• Coptic Curses

    Coptic Curses V: Pshai, Ouales, and the Scorching of the Mustard

    This week we’re going to take another look at one of the most unusual magical texts to survive from Late Antique Egypt, P. Kell. Copt. 35, a letter containing a magical spell intended to separate a couple. We already discussed this text briefly in our post about Manichaeism and magic – like all of the texts from the ancient oasis-city of Kellis, this papyrus was uncovered by the excavations of the team from the University of Monash in Melbourne, Australia, led by Colin Hope. It was found in House 3 of Area A, inhabited in the fourth century by several generations of an extended family of Manicheans, who abandoned it…

  • Coptic Curses

    Coptic Curses IV: “The curses of God, the Law, and Deuteronomy will descend upon Alō and Phibamōn!”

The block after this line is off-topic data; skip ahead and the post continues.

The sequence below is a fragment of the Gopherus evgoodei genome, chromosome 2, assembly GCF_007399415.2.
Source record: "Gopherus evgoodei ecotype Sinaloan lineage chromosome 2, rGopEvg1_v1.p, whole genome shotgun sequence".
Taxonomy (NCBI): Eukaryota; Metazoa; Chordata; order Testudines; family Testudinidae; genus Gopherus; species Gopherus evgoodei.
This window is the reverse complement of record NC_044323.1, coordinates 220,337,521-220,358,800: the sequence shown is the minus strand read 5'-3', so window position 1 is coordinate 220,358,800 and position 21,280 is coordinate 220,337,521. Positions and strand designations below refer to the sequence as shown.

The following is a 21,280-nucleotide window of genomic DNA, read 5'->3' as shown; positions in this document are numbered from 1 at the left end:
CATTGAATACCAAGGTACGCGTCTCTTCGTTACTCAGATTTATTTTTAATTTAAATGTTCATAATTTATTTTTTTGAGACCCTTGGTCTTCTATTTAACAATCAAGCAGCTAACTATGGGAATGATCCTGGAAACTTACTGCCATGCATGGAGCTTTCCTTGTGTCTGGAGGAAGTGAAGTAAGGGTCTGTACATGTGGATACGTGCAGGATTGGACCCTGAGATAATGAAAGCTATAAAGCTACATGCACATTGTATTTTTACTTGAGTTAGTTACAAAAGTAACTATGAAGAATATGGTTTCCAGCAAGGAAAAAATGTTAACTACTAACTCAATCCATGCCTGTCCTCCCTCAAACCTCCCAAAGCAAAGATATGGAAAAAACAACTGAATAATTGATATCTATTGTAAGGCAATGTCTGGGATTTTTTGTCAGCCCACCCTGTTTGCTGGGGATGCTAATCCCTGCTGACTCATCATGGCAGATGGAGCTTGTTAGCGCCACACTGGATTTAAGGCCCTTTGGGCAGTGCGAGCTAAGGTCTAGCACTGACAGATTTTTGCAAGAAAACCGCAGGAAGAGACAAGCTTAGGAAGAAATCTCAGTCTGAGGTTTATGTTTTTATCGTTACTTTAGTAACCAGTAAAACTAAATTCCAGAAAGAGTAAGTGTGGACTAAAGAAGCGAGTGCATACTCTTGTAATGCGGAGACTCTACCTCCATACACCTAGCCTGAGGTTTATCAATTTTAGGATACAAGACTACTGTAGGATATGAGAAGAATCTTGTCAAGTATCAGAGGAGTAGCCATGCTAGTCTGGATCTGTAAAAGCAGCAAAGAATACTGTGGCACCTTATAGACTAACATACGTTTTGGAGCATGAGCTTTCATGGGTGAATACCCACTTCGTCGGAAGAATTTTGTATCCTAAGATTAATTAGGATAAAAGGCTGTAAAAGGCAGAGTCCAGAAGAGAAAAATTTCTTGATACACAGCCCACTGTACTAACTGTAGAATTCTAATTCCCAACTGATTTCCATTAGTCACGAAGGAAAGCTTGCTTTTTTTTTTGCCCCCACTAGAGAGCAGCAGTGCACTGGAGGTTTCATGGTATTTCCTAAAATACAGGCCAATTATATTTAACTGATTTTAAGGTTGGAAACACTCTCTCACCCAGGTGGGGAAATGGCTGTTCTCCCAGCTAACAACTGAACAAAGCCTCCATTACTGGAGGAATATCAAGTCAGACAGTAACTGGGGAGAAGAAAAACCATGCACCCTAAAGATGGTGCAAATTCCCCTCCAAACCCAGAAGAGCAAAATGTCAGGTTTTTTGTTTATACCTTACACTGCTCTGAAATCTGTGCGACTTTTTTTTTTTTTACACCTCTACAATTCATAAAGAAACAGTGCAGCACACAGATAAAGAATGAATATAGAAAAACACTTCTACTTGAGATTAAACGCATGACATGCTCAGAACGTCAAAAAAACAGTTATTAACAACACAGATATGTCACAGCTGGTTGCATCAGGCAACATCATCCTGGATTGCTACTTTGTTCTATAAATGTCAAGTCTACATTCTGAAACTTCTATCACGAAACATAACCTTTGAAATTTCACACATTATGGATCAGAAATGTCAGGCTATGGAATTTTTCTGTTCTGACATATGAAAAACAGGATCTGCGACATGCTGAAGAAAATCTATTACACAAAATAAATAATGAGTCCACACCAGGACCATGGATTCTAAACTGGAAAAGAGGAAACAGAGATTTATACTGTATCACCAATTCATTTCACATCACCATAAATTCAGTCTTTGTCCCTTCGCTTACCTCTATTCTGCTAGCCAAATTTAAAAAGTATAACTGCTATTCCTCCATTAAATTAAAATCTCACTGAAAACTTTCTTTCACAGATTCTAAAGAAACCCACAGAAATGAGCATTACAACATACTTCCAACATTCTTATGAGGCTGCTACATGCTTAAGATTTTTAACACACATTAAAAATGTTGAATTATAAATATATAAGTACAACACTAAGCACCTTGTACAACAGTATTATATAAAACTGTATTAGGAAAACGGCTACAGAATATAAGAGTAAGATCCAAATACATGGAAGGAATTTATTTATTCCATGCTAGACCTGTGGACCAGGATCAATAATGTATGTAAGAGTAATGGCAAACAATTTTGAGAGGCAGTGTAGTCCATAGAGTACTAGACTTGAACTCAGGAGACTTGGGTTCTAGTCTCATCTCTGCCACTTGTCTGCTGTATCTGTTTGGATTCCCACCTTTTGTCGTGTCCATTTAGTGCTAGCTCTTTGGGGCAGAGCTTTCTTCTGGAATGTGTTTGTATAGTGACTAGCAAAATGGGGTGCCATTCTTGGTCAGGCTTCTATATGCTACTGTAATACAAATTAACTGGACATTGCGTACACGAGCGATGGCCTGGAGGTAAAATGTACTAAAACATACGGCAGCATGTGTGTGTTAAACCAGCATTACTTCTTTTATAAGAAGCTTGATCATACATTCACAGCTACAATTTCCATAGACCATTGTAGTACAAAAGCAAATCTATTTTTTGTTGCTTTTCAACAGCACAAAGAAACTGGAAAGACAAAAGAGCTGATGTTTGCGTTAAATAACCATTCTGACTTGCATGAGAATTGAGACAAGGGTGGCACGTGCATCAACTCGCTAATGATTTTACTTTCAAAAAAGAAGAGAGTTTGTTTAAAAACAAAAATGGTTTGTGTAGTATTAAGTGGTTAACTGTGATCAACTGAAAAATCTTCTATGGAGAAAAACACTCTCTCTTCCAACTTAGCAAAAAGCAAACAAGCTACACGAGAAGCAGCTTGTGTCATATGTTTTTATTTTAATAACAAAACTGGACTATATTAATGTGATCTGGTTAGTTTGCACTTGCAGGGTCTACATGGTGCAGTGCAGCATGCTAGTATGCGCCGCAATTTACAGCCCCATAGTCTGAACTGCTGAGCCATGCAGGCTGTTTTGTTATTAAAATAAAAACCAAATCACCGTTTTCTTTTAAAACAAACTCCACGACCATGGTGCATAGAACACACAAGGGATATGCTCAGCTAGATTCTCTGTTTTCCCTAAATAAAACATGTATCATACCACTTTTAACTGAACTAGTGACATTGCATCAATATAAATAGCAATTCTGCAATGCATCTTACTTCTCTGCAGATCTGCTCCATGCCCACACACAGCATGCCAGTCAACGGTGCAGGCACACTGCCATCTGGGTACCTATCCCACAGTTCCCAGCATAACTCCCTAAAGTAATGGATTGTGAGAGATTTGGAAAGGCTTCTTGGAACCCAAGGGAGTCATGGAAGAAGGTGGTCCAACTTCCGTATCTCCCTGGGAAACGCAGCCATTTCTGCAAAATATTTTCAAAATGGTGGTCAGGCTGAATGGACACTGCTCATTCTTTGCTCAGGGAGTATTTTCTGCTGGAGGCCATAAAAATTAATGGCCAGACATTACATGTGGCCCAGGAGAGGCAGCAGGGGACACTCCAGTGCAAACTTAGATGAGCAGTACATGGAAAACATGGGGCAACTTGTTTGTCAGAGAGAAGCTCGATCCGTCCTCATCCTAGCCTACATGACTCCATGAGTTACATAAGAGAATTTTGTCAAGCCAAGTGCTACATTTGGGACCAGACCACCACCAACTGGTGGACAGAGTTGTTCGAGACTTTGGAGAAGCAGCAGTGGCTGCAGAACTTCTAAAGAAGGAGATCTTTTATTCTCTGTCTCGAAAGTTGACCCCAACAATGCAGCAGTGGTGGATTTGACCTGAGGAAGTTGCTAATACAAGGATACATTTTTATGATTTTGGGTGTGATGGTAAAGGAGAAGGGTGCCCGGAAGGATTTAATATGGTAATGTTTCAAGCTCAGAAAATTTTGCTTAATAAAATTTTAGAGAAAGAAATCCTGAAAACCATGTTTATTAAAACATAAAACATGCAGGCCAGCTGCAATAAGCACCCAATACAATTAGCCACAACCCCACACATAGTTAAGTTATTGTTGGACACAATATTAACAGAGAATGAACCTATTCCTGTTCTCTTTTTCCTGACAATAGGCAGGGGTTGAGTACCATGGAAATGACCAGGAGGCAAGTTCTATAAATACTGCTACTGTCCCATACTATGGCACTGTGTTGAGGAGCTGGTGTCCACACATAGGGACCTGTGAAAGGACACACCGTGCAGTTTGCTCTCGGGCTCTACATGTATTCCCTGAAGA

This week’s post takes a deep dive into an applied curse from Kyprianos, our database of Coptic magical texts. P. Mich. inv. 3565 is a papyrus sheet of 20.9 by 30.3 cm. With five horizontal and three vertical creases, it looks as if the papyrus was folded into a rectangular package of approximately 4 by 7.5 cm, before being deposited, as was invariably the case with curses, at or near the houses of the targets, crossroads where they might pass, or in tombs. The online catalogue entry for this manuscript records that the papyrus was purchased from Maurice Nahman – a famous antiquities dealer – in 1925 and came to…

  • Looking at the Coptic Magical Papyri

    Looking at the Coptic Magical Papyri

    This fourteen-part series looks at the corpus of Coptic-language magical manuscripts, looking at them as both physical objects and as texts. Defining Magical Texts Formularies and Applied Texts Boundary-Crossing Texts Time… …and Space Writing Materials Manuscript Formats Changes in Manuscript Formats Magical Archives Egyptian Languages Magic between Languages Coptic Dialects Types of Magic Modern Collections